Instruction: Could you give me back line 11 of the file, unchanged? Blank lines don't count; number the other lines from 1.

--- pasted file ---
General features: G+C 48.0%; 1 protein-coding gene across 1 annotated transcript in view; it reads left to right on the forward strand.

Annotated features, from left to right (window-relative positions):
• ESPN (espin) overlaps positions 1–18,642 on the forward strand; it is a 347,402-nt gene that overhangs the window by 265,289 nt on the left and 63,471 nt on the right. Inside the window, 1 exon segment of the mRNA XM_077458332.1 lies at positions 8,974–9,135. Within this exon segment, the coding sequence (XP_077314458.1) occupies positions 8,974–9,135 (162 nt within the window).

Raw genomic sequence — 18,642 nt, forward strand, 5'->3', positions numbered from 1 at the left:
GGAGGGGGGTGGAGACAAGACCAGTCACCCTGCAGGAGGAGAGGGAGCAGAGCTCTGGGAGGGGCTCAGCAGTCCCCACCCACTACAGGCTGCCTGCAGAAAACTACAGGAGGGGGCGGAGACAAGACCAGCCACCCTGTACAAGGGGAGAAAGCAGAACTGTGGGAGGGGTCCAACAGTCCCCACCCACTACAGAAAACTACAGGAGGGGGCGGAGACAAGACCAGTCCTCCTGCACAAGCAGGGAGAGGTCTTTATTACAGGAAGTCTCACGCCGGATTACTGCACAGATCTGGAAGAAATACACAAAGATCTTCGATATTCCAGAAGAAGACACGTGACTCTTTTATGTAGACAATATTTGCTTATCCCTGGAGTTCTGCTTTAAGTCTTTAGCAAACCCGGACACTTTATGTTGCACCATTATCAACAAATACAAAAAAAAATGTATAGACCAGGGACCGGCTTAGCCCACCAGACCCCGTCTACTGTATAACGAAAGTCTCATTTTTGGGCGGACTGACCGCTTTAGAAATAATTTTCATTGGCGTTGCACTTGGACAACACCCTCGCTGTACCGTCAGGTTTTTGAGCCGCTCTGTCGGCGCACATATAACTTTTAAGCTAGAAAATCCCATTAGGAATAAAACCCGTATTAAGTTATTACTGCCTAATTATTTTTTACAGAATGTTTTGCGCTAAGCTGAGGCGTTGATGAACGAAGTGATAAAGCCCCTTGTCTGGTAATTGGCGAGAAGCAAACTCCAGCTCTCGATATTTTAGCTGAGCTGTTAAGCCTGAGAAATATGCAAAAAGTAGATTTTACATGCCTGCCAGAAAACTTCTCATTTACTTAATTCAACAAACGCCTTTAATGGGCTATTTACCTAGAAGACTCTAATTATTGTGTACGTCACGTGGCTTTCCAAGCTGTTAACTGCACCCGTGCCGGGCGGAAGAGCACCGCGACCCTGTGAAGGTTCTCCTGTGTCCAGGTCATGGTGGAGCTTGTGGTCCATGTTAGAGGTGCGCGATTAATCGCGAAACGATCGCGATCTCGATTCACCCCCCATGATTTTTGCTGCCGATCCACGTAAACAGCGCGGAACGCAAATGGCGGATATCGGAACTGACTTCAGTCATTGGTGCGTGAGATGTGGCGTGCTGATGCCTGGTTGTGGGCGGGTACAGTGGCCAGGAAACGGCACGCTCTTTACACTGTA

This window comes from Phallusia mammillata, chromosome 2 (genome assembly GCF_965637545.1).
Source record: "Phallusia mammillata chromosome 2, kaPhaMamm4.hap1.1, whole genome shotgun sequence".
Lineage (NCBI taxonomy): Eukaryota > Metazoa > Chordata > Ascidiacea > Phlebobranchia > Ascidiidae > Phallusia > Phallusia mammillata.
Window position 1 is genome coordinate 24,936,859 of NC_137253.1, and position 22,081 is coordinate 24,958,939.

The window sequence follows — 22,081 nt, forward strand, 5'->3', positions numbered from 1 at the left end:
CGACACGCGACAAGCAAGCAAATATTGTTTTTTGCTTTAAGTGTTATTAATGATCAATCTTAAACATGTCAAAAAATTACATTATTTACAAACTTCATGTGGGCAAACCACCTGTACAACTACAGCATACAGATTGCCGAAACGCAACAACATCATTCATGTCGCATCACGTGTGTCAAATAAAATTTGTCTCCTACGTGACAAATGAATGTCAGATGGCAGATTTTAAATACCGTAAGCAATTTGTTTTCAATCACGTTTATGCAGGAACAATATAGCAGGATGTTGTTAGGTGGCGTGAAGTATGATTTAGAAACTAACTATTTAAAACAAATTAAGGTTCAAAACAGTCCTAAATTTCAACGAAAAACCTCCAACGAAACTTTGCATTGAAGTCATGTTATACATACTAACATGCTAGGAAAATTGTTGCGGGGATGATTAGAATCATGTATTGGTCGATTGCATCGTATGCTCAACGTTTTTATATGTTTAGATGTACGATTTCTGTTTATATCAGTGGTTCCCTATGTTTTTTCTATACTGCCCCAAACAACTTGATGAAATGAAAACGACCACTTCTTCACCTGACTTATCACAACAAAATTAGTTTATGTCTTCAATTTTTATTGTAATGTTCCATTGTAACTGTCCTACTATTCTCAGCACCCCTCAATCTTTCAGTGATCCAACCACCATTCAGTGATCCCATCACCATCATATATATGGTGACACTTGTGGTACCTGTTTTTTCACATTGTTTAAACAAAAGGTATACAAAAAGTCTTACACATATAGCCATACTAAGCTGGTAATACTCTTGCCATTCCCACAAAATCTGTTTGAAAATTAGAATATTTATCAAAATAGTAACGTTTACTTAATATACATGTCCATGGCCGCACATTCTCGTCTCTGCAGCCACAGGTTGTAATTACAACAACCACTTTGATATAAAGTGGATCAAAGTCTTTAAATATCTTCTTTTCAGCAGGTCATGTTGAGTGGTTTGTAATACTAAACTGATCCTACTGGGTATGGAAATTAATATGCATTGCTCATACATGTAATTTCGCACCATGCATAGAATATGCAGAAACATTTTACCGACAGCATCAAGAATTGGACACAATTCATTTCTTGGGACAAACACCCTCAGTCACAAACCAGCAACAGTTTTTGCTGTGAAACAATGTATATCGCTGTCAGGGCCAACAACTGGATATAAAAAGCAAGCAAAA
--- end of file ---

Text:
CGACACGCGACAAGCAAGCAAATATTGTTTTTTGCTTTAAGTGTTATTAATGATCAATCTTAAACATGTCAAAAAATTACATTATTTACAAACTTCATGTGGGCAAACCACCTGTACAACTACAGCATACAGATTGCCGAAACGCAACAACATCATTCATGTCGCATCACGTGTGTCAAATAAAATTTGTCTCCTACGTGACAAATGAATGTCAGATGGCAGATTTTAAATACCGTAAGCAATTTGTTTTCAATCACGTTTATGCAGGAACAATATAGCAGGATGTTGTTAGGTGGCGTGAAGTATGATTTAGAAACTAACTATTTAAAACAAATTAAGGTTCAAAACAGTCCTAAATTTCAACGAAAAACCTCCAACGAAACTTTGCATTGAAGTCATGTTATACATACTAACATGCTAGGAAAATTGTTGCGGGGATGATTAGAATCATGTATTGGTCGATTGCATCGTATGCTCAACGTTTTTATATGTTTAGATGTACGATTTCTGTTTATATCAGTGGTTCCCTATGTTTTTTCTATACTGCCCCAAACAACTTGATGAAATGAAAACGACCACTTCTTCACCTGACTTATCACAACAAAATTAGTTTATGTCTTCAATTTTTATTGTAATGTTCCATTGTAACTGTCCTACTATTCTCAGCACCCCTCAATCTTTCAGTGATCCAACCACCATTCAGTGATCCCATCACCATCATATATATGGTGACACTTGTGGTACCTGTTTTTTCACATTGTTTAAACAAAAGGTATACAAAAAGTCTTACACATATAGCCATACTAAGCTGGTAATACTCTTGCCATTCCCACAAAATCTGTTTGAAAATTAGAATATTTATCAAAATAGTAACGTTTACTTAATATACATGTCCATGGCCGCACATTCTCGTCTCTGCAGCCACAGGTTGTAATTACAACAACCACTTTGATATAAAGTGGATCAAAGTCTTTAAATATCTTCTTTTCAGCAGGTCATGTTGAGTGGTTTGTAATACTAAACTGATCCTACTGGGTATGGAAATTAATATGCATTGCTCATACATGTAATTTCGCACCATGCATAGAATATGCAGAAACATTTTACCGACAGCATCAAGAATTGGACACAATTCATTTCTTGGGACAAACACCCTCAGTCACAAACCAGCAACAGTTTTTGCTGTGAAACAATGTATATCGCTGTCAGGGCCAACAACTGGATATAAAAAGCAAGCAAAA